Submitted by BlogEditor on Thu, 03/01/2018 - 19:51
In the present climate of divisiveness and inter-group hostility, few attitude objects are as topical as other people. How we evaluate others, especially those from different groups (racial, political, class, etc.), can be consequential for a whole host of outcomes. At this year’s attitudes pre-conference, held a day before the official start of The Society for Personality and Social Psychology (SPSP) annual convention, attitudes toward other people was center stage.
Submitted by BlogEditor on Thu, 03/01/2018 - 19:49
The purpose of diversity can seem different for different people. At the SPSP 2018 Annual Convention Justice and Morality Pre-conference, Dr. Stacey Sinclair from Princeton explored the motives underlying diversity in “Why Diversify: Framing Diversity as a Moral Versus Instrumental Good.”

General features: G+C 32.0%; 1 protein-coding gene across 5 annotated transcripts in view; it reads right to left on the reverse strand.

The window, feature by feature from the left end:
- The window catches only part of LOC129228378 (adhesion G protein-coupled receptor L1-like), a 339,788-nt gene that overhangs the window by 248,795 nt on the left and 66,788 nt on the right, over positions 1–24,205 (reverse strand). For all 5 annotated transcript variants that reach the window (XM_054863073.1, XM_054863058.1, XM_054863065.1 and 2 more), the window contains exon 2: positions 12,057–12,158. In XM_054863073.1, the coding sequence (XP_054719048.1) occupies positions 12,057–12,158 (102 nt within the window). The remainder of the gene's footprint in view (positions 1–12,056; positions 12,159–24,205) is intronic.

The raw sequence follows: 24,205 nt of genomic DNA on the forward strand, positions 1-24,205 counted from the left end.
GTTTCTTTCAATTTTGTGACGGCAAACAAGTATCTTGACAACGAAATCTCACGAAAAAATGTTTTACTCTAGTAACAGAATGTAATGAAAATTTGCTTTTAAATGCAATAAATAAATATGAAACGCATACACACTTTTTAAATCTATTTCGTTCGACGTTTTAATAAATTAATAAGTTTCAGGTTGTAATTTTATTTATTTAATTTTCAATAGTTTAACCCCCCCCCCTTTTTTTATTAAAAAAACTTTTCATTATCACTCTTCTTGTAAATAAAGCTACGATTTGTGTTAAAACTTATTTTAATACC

How people frame the benefits of diversity, according to Dr. Sinclair, can be more moral–motivated by fairness and justice–or more instrumental—motivated by usefulness, like broadening horizons.
Submitted by BlogEditor on Thu, 03/01/2018 - 19:48
In the aftermath of intergroup injustice, apologies from the perpetrator groups are commonplace, but taking the next step, and ensuring that the victims are empowered, can be overlooked. How might we ensure that victimized groups receive more support than a simple apology? In the Group Processes and Intergroup Relations preconference, Michael Wohl from Carleton University in Ottawa, Canada, suggests that one route may be empathetic collective angst.
Submitted by BlogEditor on Thu, 03/01/2018 - 19:46
Dr. Paul Vasey has spent much of his life studying sexual behavior across species and across cultures. For two decades, he observed Japanese macaques—a species of monkey—in mountains outside of Kyoto. During his time in Japan, Dr. Vasey consistently observed female macaques sexual mounting other females. If fact, he estimates that only 20% of these female monkeys are exclusively heterosexual. This results in an intersexual mate competition, whereby males must compete with both female and male members of their species to find a female mate. Fascinated, Dr.